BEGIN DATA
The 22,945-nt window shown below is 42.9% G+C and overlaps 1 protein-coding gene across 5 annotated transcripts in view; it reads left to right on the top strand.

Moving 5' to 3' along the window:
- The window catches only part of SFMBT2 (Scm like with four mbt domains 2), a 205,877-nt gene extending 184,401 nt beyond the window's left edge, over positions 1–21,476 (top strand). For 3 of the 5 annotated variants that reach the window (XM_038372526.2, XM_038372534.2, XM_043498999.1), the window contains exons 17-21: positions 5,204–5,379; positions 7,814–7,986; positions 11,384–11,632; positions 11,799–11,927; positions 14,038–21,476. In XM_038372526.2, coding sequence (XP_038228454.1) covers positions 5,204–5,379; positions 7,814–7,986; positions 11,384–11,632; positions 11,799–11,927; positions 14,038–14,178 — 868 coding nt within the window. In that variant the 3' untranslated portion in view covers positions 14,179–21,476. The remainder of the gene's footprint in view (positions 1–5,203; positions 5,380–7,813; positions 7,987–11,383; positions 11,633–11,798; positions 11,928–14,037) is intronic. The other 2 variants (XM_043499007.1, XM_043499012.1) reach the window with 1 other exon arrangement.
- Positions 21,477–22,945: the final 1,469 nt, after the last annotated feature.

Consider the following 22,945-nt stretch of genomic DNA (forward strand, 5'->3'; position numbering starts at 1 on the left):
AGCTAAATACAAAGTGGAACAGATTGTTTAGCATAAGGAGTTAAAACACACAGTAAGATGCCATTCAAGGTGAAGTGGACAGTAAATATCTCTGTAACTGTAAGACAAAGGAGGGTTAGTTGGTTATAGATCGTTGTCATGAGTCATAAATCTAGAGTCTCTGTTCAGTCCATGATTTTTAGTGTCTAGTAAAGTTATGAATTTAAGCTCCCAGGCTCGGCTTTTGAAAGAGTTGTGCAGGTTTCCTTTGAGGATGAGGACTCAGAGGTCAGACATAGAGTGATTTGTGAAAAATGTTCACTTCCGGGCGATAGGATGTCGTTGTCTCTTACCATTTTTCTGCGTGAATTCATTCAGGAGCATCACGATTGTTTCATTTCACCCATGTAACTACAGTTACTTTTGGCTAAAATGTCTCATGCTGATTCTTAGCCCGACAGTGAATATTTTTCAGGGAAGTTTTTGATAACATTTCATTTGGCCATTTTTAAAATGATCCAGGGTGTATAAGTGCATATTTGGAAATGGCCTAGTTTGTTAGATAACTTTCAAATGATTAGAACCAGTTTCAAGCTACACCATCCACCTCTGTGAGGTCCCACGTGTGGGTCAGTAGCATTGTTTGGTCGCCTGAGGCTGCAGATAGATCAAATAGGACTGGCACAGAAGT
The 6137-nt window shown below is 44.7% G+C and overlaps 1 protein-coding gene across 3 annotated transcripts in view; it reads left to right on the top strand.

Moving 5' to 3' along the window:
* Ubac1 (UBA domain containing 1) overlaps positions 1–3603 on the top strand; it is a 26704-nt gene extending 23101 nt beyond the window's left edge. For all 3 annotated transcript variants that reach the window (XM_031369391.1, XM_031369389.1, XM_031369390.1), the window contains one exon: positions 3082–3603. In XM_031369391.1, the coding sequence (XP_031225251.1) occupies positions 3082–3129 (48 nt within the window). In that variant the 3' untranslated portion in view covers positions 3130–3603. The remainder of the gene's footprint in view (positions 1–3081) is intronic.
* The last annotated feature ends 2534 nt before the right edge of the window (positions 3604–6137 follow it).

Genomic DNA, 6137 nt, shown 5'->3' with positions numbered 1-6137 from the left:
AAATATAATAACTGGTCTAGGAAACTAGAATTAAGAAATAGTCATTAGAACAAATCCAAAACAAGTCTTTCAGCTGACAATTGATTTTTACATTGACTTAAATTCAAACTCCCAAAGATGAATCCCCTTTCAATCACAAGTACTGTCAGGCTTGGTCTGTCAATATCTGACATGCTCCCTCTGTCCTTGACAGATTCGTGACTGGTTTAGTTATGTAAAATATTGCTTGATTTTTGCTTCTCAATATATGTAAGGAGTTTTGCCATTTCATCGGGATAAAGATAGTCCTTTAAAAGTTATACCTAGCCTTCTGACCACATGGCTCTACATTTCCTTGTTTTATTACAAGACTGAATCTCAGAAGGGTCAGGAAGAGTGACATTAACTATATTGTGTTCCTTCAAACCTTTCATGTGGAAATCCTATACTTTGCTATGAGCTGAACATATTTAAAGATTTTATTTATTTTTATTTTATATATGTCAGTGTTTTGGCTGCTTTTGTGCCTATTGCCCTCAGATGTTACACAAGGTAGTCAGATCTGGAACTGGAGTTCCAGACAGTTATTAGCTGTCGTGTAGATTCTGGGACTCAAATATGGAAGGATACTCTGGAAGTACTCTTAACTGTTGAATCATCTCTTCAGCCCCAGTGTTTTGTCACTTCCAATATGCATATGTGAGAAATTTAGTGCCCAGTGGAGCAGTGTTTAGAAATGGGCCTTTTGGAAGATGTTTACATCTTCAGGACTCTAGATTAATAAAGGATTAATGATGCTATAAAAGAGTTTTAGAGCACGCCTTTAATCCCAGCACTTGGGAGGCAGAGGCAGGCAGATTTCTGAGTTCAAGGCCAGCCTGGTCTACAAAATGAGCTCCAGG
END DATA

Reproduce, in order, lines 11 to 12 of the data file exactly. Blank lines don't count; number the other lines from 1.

Genomic DNA, 6137 nt, shown 5'->3' with positions numbered 1-6137 from the left:
AAATATAATAACTGGTCTAGGAAACTAGAATTAAGAAATAGTCATTAGAACAAATCCAAAACAAGTCTTTCAGCTGACAATTGATTTTTACATTGACTTAAATTCAAACTCCCAAAGATGAATCCCCTTTCAATCACAAGTACTGTCAGGCTTGGTCTGTCAATATCTGACATGCTCCCTCTGTCCTTGACAGATTCGTGACTGGTTTAGTTATGTAAAATATTGCTTGATTTTTGCTTCTCAATATATGTAAGGAGTTTTGCCATTTCATCGGGATAAAGATAGTCCTTTAAAAGTTATACCTAGCCTTCTGACCACATGGCTCTACATTTCCTTGTTTTATTACAAGACTGAATCTCAGAAGGGTCAGGAAGAGTGACATTAACTATATTGTGTTCCTTCAAACCTTTCATGTGGAAATCCTATACTTTGCTATGAGCTGAACATATTTAAAGATTTTATTTATTTTTATTTTATATATGTCAGTGTTTTGGCTGCTTTTGTGCCTATTGCCCTCAGATGTTACACAAGGTAGTCAGATCTGGAACTGGAGTTCCAGACAGTTATTAGCTGTCGTGTAGATTCTGGGACTCAAATATGGAAGGATACTCTGGAAGTACTCTTAACTGTTGAATCATCTCTTCAGCCCCAGTGTTTTGTCACTTCCAATATGCATATGTGAGAAATTTAGTGCCCAGTGGAGCAGTGTTTAGAAATGGGCCTTTTGGAAGATGTTTACATCTTCAGGACTCTAGATTAATAAAGGATTAATGATGCTATAAAAGAGTTTTAGAGCACGCCTTTAATCCCAGCACTTGGGAGGCAGAGGCAGGCAGATTTCTGAGTTCAAGGCCAGCCTGGTCTACAAAATGAGCTCCAGG